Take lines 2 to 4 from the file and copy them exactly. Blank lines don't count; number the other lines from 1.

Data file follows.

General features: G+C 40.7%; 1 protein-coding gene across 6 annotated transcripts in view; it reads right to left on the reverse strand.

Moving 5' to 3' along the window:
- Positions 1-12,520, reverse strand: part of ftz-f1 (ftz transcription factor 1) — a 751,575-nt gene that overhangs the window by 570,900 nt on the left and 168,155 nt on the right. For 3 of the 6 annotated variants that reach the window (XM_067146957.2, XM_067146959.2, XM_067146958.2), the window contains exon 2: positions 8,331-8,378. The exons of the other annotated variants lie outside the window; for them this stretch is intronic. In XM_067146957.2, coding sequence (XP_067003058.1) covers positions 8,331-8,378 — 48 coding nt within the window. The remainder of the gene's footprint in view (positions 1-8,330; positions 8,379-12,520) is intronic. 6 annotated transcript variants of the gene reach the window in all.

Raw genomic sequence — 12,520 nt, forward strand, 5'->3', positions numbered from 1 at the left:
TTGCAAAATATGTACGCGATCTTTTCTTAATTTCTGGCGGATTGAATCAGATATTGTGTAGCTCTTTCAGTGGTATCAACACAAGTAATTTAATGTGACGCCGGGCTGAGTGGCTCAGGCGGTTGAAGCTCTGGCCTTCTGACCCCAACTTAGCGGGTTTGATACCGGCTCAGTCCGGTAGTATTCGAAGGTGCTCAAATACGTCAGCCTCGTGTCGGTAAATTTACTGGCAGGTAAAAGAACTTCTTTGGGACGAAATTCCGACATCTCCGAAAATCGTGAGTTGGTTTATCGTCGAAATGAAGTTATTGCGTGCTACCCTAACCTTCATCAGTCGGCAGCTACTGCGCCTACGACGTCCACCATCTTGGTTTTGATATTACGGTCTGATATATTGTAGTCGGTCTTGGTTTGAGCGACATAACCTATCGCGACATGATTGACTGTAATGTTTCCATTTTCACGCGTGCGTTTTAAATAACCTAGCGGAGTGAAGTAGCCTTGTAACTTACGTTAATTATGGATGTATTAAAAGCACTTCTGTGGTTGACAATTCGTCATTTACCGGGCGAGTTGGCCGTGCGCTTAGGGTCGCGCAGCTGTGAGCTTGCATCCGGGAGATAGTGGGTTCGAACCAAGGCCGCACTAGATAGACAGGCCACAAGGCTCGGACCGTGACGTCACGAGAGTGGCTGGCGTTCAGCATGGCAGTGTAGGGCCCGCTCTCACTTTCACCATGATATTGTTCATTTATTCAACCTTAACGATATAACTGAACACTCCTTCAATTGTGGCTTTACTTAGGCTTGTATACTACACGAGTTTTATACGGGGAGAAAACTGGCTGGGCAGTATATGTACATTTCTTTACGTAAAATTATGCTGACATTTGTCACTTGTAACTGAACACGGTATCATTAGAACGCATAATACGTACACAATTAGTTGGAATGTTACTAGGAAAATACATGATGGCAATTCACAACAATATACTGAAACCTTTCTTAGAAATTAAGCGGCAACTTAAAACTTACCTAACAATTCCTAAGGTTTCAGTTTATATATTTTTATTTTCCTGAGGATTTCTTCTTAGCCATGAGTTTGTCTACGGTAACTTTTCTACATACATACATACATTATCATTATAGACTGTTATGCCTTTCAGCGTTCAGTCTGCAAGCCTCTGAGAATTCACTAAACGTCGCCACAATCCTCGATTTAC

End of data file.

Moving 5' to 3' along the window:
- Positions 1-12,520, reverse strand: part of ftz-f1 (ftz transcription factor 1) — a 751,575-nt gene that overhangs the window by 570,900 nt on the left and 168,155 nt on the right. For 3 of the 6 annotated variants that reach the window (XM_067146957.2, XM_067146959.2, XM_067146958.2), the window contains exon 2: positions 8,331-8,378. The exons of the other annotated variants lie outside the window; for them this stretch is intronic. In XM_067146957.2, coding sequence (XP_067003058.1) covers positions 8,331-8,378 — 48 coding nt within the window. The remainder of the gene's footprint in view (positions 1-8,330; positions 8,379-12,520) is intronic. 6 annotated transcript variants of the gene reach the window in all.

Raw genomic sequence — 12,520 nt, forward strand, 5'->3', positions numbered from 1 at the left: